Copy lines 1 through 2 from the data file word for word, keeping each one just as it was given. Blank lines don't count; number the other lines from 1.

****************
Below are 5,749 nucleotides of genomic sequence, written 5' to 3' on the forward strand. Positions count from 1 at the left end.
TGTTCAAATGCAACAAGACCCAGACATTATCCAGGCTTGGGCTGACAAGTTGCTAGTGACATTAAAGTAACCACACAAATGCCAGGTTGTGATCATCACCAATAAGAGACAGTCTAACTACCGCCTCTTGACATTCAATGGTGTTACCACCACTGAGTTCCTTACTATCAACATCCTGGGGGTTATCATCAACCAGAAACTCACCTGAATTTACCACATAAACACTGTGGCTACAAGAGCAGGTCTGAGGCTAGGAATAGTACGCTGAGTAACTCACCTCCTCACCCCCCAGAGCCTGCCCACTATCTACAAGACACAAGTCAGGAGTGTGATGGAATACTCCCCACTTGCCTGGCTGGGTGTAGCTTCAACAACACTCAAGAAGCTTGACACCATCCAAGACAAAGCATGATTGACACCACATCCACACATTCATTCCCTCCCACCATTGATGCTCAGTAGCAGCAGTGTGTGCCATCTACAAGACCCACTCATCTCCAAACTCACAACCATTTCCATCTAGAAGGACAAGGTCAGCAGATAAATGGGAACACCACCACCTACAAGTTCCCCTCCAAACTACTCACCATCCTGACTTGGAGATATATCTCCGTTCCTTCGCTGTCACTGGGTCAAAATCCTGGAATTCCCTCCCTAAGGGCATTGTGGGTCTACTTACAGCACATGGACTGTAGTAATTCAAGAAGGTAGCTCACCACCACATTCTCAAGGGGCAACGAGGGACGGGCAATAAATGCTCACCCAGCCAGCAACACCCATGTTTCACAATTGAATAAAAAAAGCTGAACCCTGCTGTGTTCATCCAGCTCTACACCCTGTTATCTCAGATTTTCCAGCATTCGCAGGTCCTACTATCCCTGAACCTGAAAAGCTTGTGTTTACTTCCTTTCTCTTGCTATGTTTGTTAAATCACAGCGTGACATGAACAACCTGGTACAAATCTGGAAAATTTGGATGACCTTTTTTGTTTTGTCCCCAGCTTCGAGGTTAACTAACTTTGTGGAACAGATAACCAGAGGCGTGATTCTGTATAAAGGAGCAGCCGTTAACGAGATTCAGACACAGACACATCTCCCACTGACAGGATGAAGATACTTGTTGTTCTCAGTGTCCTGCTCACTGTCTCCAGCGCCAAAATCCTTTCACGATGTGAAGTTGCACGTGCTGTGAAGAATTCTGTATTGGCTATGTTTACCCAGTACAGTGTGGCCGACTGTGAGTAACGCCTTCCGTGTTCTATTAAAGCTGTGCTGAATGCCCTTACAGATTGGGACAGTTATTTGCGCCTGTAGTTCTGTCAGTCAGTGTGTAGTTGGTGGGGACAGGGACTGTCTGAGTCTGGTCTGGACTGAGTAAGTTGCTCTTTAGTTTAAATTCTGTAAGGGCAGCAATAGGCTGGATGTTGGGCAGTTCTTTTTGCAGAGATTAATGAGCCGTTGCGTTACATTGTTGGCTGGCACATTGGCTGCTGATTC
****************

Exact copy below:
Below are 5,749 nucleotides of genomic sequence, written 5' to 3' on the forward strand. Positions count from 1 at the left end.
TGTTCAAATGCAACAAGACCCAGACATTATCCAGGCTTGGGCTGACAAGTTGCTAGTGACATTAAAGTAACCACACAAATGCCAGGTTGTGATCATCACCAATAAGAGACAGTCTAACTACCGCCTCTTGACATTCAATGGTGTTACCACCACTGAGTTCCTTACTATCAACATCCTGGGGGTTATCATCAACCAGAAACTCACCTGAATTTACCACATAAACACTGTGGCTACAAGAGCAGGTCTGAGGCTAGGAATAGTACGCTGAGTAACTCACCTCCTCACCCCCCAGAGCCTGCCCACTATCTACAAGACACAAGTCAGGAGTGTGATGGAATACTCCCCACTTGCCTGGCTGGGTGTAGCTTCAACAACACTCAAGAAGCTTGACACCATCCAAGACAAAGCATGATTGACACCACATCCACACATTCATTCCCTCCCACCATTGATGCTCAGTAGCAGCAGTGTGTGCCATCTACAAGACCCACTCATCTCCAAACTCACAACCATTTCCATCTAGAAGGACAAGGTCAGCAGATAAATGGGAACACCACCACCTACAAGTTCCCCTCCAAACTACTCACCATCCTGACTTGGAGATATATCTCCGTTCCTTCGCTGTCACTGGGTCAAAATCCTGGAATTCCCTCCCTAAGGGCATTGTGGGTCTACTTACAGCACATGGACTGTAGTAATTCAAGAAGGTAGCTCACCACCACATTCTCAAGGGGCAACGAGGGACGGGCAATAAATGCTCACCCAGCCAGCAACACCCATGTTTCACAATTGAATAAAAAAAGCTGAACCCTGCTGTGTTCATCCAGCTCTACACCCTGTTATCTCAGATTTTCCAGCATTCGCAGGTCCTACTATCCCTGAACCTGAAAAGCTTGTGTTTACTTCCTTTCTCTTGCTATGTTTGTTAAATCACAGCGTGACATGAACAACCTGGTACAAATCTGGAAAATTTGGATGACCTTTTTTGTTTTGTCCCCAGCTTCGAGGTTAACTAACTTTGTGGAACAGATAACCAGAGGCGTGATTCTGTATAAAGGAGCAGCCGTTAACGAGATTCAGACACAGACACATCTCCCACTGACAGGATGAAGATACTTGTTGTTCTCAGTGTCCTGCTCACTGTCTCCAGCGCCAAAATCCTTTCACGATGTGAAGTTGCACGTGCTGTGAAGAATTCTGTATTGGCTATGTTTACCCAGTACAGTGTGGCCGACTGTGAGTAACGCCTTCCGTGTTCTATTAAAGCTGTGCTGAATGCCCTTACAGATTGGGACAGTTATTTGCGCCTGTAGTTCTGTCAGTCAGTGTGTAGTTGGTGGGGACAGGGACTGTCTGAGTCTGGTCTGGACTGAGTAAGTTGCTCTTTAGTTTAAATTCTGTAAGGGCAGCAATAGGCTGGATGTTGGGCAGTTCTTTTTGCAGAGATTAATGAGCCGTTGCGTTACATTGTTGGCTGGCACATTGGCTGCTGATTC